Baby Boomer Science Fiction

by James Wallace Harris, Wednesday, May 17, 2017

For a small group of aficionados of old black and white movies, there’s a tiny sub-genre called “Pre-Code Hollywood” that has a passionate following. I’m fond of a certain era of science fiction which I’m currently calling Baby Boomer Science Fiction. I feel it’s slowly being recognized as a distinct sub-genre, but it doesn’t have a name yet. I’m guessing it has about as many fans as Pre-Code Hollywood.

I got hooked on science fiction in the 1950s by watching old science fiction movies on television. I found books to read with similar themes in 1962. Then in 1964, I discovered there was a genre called science fiction. I began pursuing it with a passion. At the time, science fiction was a lonely, but exciting love. It wasn’t until 1967 that I found a friend who read science fiction. I discovered fandom in 1971, thinking I had finally found my tribe. And that’s when I first met women who read science fiction. In 1977 I met my wife and went to work at my last job. My wife had read Dune and loved J. R. R. Tolkien, but wasn’t a fan. Except for couple close friends, science fiction became mostly a solitary pursuit again.

IF - Jan53

In 2002 I joined Audible.com. I discovered I loved listening to the old science fiction I first read during 1962-1975. Because of the internet, I found other people like myself who were nostalgic for science fiction from the 1950s and 1960s. I joined a small online book club at Yahoo Groups, Classic Science Fiction about ten years ago, where many of the members remembered reading the same kind of science fiction I did when they were growing up.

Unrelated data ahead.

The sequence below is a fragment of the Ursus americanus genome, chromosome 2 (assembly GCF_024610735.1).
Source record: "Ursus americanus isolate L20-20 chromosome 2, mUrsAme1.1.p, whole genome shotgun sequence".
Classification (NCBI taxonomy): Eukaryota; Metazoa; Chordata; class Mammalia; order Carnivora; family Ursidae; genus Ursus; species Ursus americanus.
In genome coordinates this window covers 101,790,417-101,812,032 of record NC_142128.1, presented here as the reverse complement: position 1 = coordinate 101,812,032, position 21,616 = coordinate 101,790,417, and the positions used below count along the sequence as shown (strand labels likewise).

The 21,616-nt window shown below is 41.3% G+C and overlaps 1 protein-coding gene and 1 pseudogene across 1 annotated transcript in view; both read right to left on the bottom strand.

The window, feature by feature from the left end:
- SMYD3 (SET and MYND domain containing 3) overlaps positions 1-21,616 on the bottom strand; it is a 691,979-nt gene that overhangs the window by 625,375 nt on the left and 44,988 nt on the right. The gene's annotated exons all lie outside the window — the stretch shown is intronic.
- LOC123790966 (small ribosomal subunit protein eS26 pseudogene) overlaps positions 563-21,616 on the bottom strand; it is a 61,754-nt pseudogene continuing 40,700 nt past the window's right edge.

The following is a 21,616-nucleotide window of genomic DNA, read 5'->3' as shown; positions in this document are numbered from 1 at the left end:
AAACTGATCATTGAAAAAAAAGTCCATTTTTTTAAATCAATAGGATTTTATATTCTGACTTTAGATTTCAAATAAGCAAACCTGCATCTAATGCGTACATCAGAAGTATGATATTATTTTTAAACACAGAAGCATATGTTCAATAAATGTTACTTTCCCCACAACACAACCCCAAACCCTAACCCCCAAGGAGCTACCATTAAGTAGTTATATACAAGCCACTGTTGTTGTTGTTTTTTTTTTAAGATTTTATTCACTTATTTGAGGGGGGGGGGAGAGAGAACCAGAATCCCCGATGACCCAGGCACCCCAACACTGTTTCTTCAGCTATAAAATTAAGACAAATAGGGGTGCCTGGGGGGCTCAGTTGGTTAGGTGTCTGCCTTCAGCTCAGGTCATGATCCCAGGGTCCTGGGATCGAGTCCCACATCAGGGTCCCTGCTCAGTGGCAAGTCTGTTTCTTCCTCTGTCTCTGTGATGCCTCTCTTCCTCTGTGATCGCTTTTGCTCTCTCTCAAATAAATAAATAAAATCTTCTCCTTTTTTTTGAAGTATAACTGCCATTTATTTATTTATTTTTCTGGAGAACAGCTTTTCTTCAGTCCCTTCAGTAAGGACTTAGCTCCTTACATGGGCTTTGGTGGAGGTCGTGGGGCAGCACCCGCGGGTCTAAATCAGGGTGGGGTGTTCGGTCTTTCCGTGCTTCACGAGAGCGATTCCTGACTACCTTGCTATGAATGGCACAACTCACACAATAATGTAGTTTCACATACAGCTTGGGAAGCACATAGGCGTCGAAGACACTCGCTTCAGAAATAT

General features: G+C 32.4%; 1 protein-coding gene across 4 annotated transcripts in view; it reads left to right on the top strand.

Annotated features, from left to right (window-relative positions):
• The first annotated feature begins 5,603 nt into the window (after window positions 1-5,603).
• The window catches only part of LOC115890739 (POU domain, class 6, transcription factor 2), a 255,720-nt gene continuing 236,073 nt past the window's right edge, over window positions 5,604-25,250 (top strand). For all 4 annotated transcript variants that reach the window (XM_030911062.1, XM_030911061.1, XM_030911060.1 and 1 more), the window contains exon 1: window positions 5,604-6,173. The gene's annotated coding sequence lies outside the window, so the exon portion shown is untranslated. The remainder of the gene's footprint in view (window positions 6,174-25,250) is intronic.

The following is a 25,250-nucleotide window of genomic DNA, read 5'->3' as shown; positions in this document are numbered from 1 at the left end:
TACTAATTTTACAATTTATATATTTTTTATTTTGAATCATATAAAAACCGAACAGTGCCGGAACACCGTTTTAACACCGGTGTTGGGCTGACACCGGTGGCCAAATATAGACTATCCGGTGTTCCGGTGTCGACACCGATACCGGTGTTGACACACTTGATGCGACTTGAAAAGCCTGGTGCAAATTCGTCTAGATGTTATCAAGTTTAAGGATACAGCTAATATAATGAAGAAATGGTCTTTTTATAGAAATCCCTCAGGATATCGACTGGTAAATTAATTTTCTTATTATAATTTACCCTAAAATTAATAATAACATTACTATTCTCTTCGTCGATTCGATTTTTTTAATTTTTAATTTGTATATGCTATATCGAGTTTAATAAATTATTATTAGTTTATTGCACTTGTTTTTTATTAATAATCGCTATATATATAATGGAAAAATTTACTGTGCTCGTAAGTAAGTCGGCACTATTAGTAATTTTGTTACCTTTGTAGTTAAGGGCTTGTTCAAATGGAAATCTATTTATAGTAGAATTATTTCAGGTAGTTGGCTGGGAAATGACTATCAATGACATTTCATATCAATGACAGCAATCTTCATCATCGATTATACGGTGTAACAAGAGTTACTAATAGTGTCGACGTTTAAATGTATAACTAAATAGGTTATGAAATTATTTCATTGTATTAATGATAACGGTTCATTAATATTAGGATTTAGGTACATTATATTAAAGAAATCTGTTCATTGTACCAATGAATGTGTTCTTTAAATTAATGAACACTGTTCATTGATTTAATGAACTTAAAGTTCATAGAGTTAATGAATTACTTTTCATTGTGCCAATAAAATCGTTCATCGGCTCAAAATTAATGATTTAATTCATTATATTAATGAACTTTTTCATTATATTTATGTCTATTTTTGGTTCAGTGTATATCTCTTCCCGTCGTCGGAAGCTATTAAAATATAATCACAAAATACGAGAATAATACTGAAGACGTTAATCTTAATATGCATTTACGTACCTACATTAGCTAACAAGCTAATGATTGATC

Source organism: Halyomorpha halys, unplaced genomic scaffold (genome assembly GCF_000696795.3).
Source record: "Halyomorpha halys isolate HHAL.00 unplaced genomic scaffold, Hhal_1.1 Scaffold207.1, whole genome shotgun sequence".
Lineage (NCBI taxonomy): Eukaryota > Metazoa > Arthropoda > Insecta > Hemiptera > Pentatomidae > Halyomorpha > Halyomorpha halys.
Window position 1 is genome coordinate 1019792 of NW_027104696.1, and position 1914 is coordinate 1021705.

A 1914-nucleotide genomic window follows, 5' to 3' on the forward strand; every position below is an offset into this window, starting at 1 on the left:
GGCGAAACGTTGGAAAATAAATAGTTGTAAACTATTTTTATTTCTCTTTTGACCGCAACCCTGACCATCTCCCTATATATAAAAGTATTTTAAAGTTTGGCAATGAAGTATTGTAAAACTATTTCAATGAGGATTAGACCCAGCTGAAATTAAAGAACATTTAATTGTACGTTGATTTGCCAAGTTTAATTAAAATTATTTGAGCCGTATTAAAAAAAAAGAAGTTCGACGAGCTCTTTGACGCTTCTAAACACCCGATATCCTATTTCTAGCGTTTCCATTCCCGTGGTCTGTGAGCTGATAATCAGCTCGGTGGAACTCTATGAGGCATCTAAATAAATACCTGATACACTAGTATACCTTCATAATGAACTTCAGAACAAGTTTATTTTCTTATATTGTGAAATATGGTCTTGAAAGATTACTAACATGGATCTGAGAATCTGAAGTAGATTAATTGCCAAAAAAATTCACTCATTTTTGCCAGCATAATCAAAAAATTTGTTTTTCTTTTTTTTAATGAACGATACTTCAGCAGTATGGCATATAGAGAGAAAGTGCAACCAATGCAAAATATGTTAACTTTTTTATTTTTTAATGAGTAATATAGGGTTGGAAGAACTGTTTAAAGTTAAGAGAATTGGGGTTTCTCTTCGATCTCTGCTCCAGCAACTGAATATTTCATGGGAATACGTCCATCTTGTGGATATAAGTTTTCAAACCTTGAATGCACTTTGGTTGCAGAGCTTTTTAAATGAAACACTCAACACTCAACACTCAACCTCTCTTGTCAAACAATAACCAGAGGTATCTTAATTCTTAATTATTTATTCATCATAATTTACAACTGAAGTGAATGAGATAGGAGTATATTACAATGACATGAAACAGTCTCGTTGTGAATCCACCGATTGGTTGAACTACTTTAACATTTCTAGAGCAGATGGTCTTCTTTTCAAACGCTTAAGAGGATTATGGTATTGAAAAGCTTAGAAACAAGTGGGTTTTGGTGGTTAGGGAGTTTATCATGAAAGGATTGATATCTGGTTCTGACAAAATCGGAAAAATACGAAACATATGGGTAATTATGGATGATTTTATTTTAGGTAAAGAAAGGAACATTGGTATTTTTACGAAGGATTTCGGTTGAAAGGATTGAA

And there were several women in the group. Back in the 1960s, I didn’t think women read science fiction. I used to pray my atheist prayers for a girlfriend who read science fiction. I now realize there were male and female science fiction fans all around me in school and I never knew it.

I figure all across the country there are folks my age, and a few from younger generations, who love a particular kind of science fiction. It’s science fiction that was mostly published in the 1950s and 1960s, but some from the 1970s. I’ve decided to call stories of this kind, Baby Boomer Science Fiction (BB-SF). It’s not a great name like the Lost Generation or the Beats, but it’s a useful enough tag.

There are two ways to explain my label. First, people might think of baby boomers who wrote science fiction, but that’s not where I’m going, although that could be another essay. No, I categorizing these stories by the science fiction old baby boomers are nostalgic for now. I’m wondering if every generation has science fiction fans who love a particular kind of science fiction. Growing up I met older guys who gushed about the science fiction from the 1920s and 1930s, but I found their science fiction distinctively different, even quaint and dated. I wonder if young readers today find my science fiction on the moldy side?

There are no official names or dates for generations, but I like those defined in “The Six Living Generations In America.” Other sources give other date ranges. Wikipedia has even different date ranges and names. I bet there’s science fiction sub-genre for every one of these generations.

  • The Lost Generation (1883-1900)
  • GI Generation/Greatest Generation (1901-1926) (1901-1924)
  • The Silent Generation (1927-1945) (1925-1941)
  • Baby Boomers (1946-1964)
  • Generation X (1965-1980) (1965-1976)
  • Millennials (1981-2000) (1977-1995)
  • Generation Z/Boomlets/Centennials/iGen (2001- ) (1996- )

It has been said that The Golden Age of Science Fiction is 12. (Before that I heard 1939-1949.) For my purposes, I’m looking at baby boomers who turned twelve during 1958-1976 and got hooked on science fiction. I turned twelve three days after Kennedy was assassinated in 1963. 1958-1976 roughly coincides with Sputnik (1957) to Apollo 11 (1969), which also happens to be my 1st-12th-grade years. So Sci-Fi Baby Boomers grew up with NASA and science fiction.